OPERATORS: Bangladesh; Burkino Faso; Central African Republic; Chad; Republic of Congo; Denmark; East Germany; France; Guyana; Hungary; Indonesia; Iran; Madagascar; Malaysia; Mauritius; Nazy Germany; Niger; Pakistan; Poland; Portugal; Romania; Senegal; Seychelles; South Africa; Sweden; Turkey; United Kingdom; United States
Founded in 1886, the Carl Walther GmbH concern designed and manufactured many small arms prior to World War 2 (1939-1945). In 1929, the Walther PP compact semi-automatic pistol was unveiled, its target customer being primarily police units and, to an extent, paramilitary type units requiring use of a highly portable, holstered weapon (indeed, the "PP" designation stood for "Polizei Pistole", translating to "Police Pistol"). In the end, the weapon found considerable use across both military and civilian markets and proved one of the most famous of its kind - really the first truly successful double-action semi-automatic pistol using an external hammer. The PP line was broadened with the introduction of the more compact Walther PPK in 1931 (detailed elsewhere on this site). The PPK was the sidearm of choice for fictional spy hero James Bond and was used by Adolph Hitler to commit suicide at the end of World War 2. Over 5 million Walther PP/PPK pistols were eventually produced with manufacture still ongoing today (2013).
The PP was a clean and handy pistol design utilizing the basic accepted form as semi-automatic handguns go. The design consisted of a metal slide covering the barrel, internals and recoil spring. The magazine was inserted into the integrated pistol grip in the usual way, the cartridges managed by a simple spring mounted in the magazine's design. The trigger sat within an oblong trigger ring and used to manage the action. A tang ensured a proper feel in the primary hand while the hammer lay exposed at the upper rear of the receiver. The PP utilized fixed iron sights for accuracy - a rear notch system aligned with a front blade, the sights being fitted over the slide in the usual way. The safety lever was set to the left side of the slide with the ejection port over the right side.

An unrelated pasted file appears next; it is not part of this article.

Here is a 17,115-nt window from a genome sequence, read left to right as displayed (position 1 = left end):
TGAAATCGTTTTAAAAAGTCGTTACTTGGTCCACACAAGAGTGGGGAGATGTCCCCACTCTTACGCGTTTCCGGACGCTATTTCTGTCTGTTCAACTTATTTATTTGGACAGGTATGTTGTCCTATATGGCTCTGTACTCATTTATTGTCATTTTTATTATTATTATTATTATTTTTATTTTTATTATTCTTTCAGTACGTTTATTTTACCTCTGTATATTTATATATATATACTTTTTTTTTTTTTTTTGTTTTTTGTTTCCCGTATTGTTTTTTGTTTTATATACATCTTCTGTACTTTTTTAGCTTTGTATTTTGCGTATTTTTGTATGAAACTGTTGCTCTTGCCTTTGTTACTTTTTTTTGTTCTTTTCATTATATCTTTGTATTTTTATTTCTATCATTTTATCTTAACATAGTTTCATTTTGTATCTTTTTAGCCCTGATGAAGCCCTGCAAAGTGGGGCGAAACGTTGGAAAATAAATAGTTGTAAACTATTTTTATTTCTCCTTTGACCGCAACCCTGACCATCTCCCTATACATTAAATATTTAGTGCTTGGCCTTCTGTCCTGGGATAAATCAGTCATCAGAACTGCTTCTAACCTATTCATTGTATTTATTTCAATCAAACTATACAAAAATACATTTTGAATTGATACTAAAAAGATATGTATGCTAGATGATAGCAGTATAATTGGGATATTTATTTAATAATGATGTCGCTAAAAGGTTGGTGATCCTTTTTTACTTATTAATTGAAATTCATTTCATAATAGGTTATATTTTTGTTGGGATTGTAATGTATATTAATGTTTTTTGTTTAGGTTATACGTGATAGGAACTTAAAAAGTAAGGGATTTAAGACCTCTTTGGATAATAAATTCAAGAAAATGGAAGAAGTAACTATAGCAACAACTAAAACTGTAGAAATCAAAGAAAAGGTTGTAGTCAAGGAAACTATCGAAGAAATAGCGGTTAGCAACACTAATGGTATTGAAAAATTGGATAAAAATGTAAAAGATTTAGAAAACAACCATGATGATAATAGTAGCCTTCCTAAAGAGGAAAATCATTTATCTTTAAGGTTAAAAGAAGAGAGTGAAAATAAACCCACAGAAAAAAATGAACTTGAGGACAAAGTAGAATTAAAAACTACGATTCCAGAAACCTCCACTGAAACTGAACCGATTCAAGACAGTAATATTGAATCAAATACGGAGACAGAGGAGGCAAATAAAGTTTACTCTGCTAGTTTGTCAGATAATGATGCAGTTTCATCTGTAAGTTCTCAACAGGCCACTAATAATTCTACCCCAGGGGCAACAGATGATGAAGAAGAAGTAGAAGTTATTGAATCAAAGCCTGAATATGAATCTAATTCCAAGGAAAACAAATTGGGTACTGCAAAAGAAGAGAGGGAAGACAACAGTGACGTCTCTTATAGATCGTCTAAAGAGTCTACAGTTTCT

The pistol was originally chambered for the 7.65x17mm Browning SR (.32 ACP) cartridge but the line eventually grew to include 9x17mm Short (.380 ACP), .22 Long Rifle, 6.35x15mm Browning SR (.25 ACP) and 9x18mm Ultra (PP-Super) forms. In its 7.65mm chambering, the handgun was allowed eight cartridges from its single-column magazine. Magazine extensions proved popular which increased the surface area at the palm/finger grip when handling the pistol. A barrel extension could be added at the muzzle to increase accuracy to an extent though at the cost of compactness.
The PP utilized a basic "straight blowback" system of operation. Several safety features were incorporated into its design including a "signal pin" above the hammer used to visibly identify a loaded cartridge in the chamber (this safety featured was accordingly dropped during World War 2 wartime production for expediency). Another safety feature employed was a slide-mounted safety catch which forced a long trigger pull to ensure a deliberate action was required. As such, the PP could be carried, loaded and ready to fire, in relative safety by the operator - a strong quality for security- and military-minded personnel requiring fast reaction times.
During World War 2, the PP went on to see issuance to German civilian and military police and various military branches including the Luftwaffe, staff officers and Panzer tank crews. They proved reliable in service and valued for their portability in-the-field. Wartime variants were also produced with poorer finishes to help fulfill the expansive military demand. Manufacture of the PP continued throughout the war and beyond it, seeing licensed (and some unlicensed) production around the globe.